Tiny balls of fire
Tiny balls of fire
Firefighters hurled pingpong balls at the Timbered Rock fire Monday in a high-tech effort to contain one of the last unsecured sectors of the 27,000-acre wildfire.
A helicopter flitted over smoky ridges on the north side of the fire, dropping tiny incendiary plastic spheres on the hills above Elkhorn Creek, north of Trail. The balls burst into flame as they reached the ground. Firefighters hope the fires they started will consume unburned materials in an 800-acre pocket between the fire and the containment line.
Firefighters deliberately set fire to unburned areas between the fire and the containment line to reduce the chances that the flames will flare up and jump the lines. The timbered ridges above Elkhorn Creek are some of the last areas they need to burn out to meet their goal of containing the fire on Wednesday.
We're controlling fire with fire, said Rick Rogers of Eugene, who supervised the aerial burnout. That's the only way we get ahead of these large fires.
Usually firefighters set fire to unburned areas inside the line on foot, starting fires with a mixture of diesel fuel and gasoline or flares known as fusees. Fire bosses occasionally call for a helicopter to deliver fire to areas that are too hazardous for firefighters to do the burning out on the ground.
The aerial fireballs have been used for years on slash burns, but less frequently in fire suppression. They were deployed last week on the Florence fire in Josephine County.
188; -inch balls are filled with potassium permanganate, a material that ignites in the presence of ethylene glycol (automobile antifreeze). The chemical reaction yields flames within about 20 seconds, usually just after the balls reach the ground.
The old-growth timber on the slopes above Elkhorn Creek had more than enough potential hazards to justify using the little balls of fire, said Rick Rogers, who coordinated the aerial burn-out.
It's very steep up there, Rogers said. There are old-growth snags falling everywhere. There are no escape routes (if the fire flares up), and people on the ground would have big trees burning above them.
Rogers said the balls' delayed-ignition feature make them especially suitable for use in the old-growth timber on Elkhorn Creek, where firefighters want to burn woody debris on the ground without burning the trees.
The balls will actually drop through the canopy before they ignite, said Rogers. We just need to get the fuel down under the canopy.
Fire bosses called on Steve and Wayne Roberts of McMinnville's Terra Helicopters to deliver the aerial assault on a day when the fire had largely died down. Pilot Steve Roberts set off for Elkhorn Creek in a little Hughes 500-D helicopter loaded with hundreds of balls and an aerial ignition dispenser, a machine that automatically injects a prescribed amount of antifreeze into each one just before it leaves the helicopter.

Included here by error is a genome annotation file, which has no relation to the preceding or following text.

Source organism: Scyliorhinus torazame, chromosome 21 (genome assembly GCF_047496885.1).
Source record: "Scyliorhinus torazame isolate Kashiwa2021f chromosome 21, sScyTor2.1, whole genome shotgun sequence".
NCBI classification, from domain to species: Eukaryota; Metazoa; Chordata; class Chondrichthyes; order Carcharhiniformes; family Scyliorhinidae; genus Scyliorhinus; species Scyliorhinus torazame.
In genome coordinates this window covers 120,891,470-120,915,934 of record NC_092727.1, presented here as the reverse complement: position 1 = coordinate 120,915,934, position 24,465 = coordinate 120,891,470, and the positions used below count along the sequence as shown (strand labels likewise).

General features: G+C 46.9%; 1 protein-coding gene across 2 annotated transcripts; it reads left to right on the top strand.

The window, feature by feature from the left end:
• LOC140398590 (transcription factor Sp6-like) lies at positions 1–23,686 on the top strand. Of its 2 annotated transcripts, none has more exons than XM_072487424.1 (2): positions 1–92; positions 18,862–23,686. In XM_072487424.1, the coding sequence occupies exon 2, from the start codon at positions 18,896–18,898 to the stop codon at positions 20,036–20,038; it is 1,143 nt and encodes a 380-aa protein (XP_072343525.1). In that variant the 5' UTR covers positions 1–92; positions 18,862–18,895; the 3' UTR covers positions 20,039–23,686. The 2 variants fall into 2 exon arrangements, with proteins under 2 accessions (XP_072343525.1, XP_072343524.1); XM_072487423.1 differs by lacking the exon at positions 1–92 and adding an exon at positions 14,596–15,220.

Pilots fly with care to be sure the balls don't land in unburned areas on the green side of the fire line, where they could start new fires.
It's not unusual to fly on the far (unburned) side of the fire line, Wayne Roberts said. The wind will drift them over onto the burned side of the line.
The helicopters fly close to the tops of trees ' often within 50 to 100 feet ' to minimize wind drift. Fuels on the ground determine how many balls they drop with each pass, Wayne Roberts said. South-facing aspects with flashy fuels (grasses) will go up faster. North slopes won't burn as aggressively.
late afternoon, the Roberts' helicopter had made several passes over Elkhorn Creek and filled the drainage with smoke as small fires broke out and crept along the forest floor. The little fires will probably continue to burn toward containment lines today, fire information officer Howard Hunter said.
High humidity and unseasonably cool temperatures that were expected to continue today will help keep the fire on the ground, where firefighters want it, said Hunter, who works for the Medford District of the Bureau of Land Management.
We should have a creeping fire, he said. We'll probably have 500 little fires that will warm up (today) and crawl around.
Hunter said firefighters will fly over the burn area with infrared cameras today to determine how far the fires have crept.
Reach reporter Bill Kettler at 776-4492, or e-mail